The faux religion of Steve Jobs
August 17th, 2013
09:00 AM ET

The faux religion of Steve Jobs

Opinion by Brett Robinson, Special to CNN

(CNN)— Forget the forbidden fruit logo and the cult of Apple jokes. The legacy of Steve Jobs is anything but religious.

Apple was conceived in the heady days of the counterculture movement. While Jobs and friend Steve Wozniak were busy hacking into AT&T’s long-distance phone lines from a Berkeley dorm room in the 1970s, the culture was awash in New Age experimentation and social unrest. Traditional institutions were under siege by idealistic youth rejecting what they viewed as mass-marketed delusions.

At the top of the hit list was organized religion. When Jobs and Wozniak got the phone hacking device to work, their first call was to the Vatican. They proceeded to hang up on the pope’s personal secretary before he could connect the call to the Holy Father. Jobs the iconoclast relished the prank.

Apple’s Garden of Eden logo is one of several religious parodies aimed at the establishment. A 2007 iPhone ad with the tagline “Touching is Believing” mocks the Biblical story of the Apostle Thomas, who needed to touch the wounds of Christ in order to believe in the Resurrection. Apparently, the iPhone apostles needed the same reassurance leading up to the launch of what came to be called the “Jesus phone.”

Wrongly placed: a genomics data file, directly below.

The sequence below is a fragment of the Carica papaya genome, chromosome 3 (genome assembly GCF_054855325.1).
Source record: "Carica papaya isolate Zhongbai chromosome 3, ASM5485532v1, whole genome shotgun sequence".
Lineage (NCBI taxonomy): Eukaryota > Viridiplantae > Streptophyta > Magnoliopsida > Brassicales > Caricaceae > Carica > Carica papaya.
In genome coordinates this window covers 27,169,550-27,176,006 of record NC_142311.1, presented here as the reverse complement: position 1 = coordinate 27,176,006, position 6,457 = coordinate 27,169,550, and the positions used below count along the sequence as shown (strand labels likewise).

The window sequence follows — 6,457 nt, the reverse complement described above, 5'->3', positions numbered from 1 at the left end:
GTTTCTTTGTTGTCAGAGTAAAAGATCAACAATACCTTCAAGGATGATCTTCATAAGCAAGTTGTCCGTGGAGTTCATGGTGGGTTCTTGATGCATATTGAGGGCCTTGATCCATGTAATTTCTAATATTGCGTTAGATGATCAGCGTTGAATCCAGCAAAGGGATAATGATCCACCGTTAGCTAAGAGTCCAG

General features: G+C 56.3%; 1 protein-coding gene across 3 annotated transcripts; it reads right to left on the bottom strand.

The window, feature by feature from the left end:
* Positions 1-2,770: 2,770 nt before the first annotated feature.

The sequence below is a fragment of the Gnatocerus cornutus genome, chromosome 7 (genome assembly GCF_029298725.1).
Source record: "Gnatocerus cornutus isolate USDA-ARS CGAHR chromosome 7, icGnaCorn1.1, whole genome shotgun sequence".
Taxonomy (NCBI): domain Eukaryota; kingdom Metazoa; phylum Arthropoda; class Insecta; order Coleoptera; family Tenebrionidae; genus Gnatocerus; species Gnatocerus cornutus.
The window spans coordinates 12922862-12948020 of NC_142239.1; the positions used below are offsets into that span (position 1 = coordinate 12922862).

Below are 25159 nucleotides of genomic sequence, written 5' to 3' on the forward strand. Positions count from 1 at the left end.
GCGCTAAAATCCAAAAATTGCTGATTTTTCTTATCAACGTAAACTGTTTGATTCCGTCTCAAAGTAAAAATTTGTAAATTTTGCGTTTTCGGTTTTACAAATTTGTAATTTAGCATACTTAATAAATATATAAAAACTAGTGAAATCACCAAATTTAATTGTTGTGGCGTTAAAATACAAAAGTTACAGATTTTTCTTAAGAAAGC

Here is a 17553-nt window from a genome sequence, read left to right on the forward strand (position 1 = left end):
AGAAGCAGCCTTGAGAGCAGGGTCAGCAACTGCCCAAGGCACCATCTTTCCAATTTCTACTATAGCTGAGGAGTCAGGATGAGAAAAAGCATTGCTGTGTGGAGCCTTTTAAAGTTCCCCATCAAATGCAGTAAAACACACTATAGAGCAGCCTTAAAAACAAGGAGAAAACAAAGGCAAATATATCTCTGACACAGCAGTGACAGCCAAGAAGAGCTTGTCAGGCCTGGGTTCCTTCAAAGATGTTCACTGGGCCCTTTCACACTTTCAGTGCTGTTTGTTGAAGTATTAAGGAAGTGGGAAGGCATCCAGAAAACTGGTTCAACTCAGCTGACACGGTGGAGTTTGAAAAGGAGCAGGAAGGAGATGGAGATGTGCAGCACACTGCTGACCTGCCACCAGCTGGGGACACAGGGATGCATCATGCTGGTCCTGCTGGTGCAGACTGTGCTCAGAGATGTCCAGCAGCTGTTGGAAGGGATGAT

Jobs left the Protestant church as a young man and sought spiritual enlightenment in the East. At a pivotal moment in his career, Jobs’ moral compass led him to a Zen monastery in northern California, where he considered becoming a Buddhist monk rather than continuing with Apple. But his close friend and Zen priest Kobun Chino Otogawa told him he could do both.

Jobs embraced the challenge by combining the physics of computing with the metaphysics of Eastern spirituality. The minimalism and intuitive design of Apple products are material expressions of Jobs’ Zen ideals. When Edwin Land, the founder of Polaroid, told Jobs to remain at the intersection of technology and the humanities, Jobs knew he had landed at the nexus of a powerful cultural movement.

When a statue of Steve Jobs was erected in Budapest in 2011, it was one of many tributes to the demiurge of digital culture. But to truly immortalize a media technology hero like Jobs, a movie would need to be made.